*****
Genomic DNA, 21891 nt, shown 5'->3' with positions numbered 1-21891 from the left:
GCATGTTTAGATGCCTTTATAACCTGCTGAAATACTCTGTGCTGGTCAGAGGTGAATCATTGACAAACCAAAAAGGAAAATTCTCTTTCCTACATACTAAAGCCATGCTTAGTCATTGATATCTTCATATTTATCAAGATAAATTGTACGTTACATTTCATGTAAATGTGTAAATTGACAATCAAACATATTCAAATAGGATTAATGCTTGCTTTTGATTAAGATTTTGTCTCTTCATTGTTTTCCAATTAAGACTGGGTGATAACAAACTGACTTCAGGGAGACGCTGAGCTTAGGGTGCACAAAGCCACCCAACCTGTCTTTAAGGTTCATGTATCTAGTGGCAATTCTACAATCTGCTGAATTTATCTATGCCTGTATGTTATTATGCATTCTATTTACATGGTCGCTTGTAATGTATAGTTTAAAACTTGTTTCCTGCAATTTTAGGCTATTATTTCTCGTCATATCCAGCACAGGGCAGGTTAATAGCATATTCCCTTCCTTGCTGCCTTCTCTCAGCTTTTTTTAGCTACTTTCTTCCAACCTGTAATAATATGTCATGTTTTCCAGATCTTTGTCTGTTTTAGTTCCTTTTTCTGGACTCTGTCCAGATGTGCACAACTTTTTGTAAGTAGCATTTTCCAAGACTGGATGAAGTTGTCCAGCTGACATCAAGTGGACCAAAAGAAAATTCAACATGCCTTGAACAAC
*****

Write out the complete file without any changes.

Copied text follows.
Genomic DNA, 21891 nt, shown 5'->3' with positions numbered 1-21891 from the left:
GCATGTTTAGATGCCTTTATAACCTGCTGAAATACTCTGTGCTGGTCAGAGGTGAATCATTGACAAACCAAAAAGGAAAATTCTCTTTCCTACATACTAAAGCCATGCTTAGTCATTGATATCTTCATATTTATCAAGATAAATTGTACGTTACATTTCATGTAAATGTGTAAATTGACAATCAAACATATTCAAATAGGATTAATGCTTGCTTTTGATTAAGATTTTGTCTCTTCATTGTTTTCCAATTAAGACTGGGTGATAACAAACTGACTTCAGGGAGACGCTGAGCTTAGGGTGCACAAAGCCACCCAACCTGTCTTTAAGGTTCATGTATCTAGTGGCAATTCTACAATCTGCTGAATTTATCTATGCCTGTATGTTATTATGCATTCTATTTACATGGTCGCTTGTAATGTATAGTTTAAAACTTGTTTCCTGCAATTTTAGGCTATTATTTCTCGTCATATCCAGCACAGGGCAGGTTAATAGCATATTCCCTTCCTTGCTGCCTTCTCTCAGCTTTTTTTAGCTACTTTCTTCCAACCTGTAATAATATGTCATGTTTTCCAGATCTTTGTCTGTTTTAGTTCCTTTTTCTGGACTCTGTCCAGATGTGCACAACTTTTTGTAAGTAGCATTTTCCAAGACTGGATGAAGTTGTCCAGCTGACATCAAGTGGACCAAAAGAAAATTCAACATGCCTTGAACAAC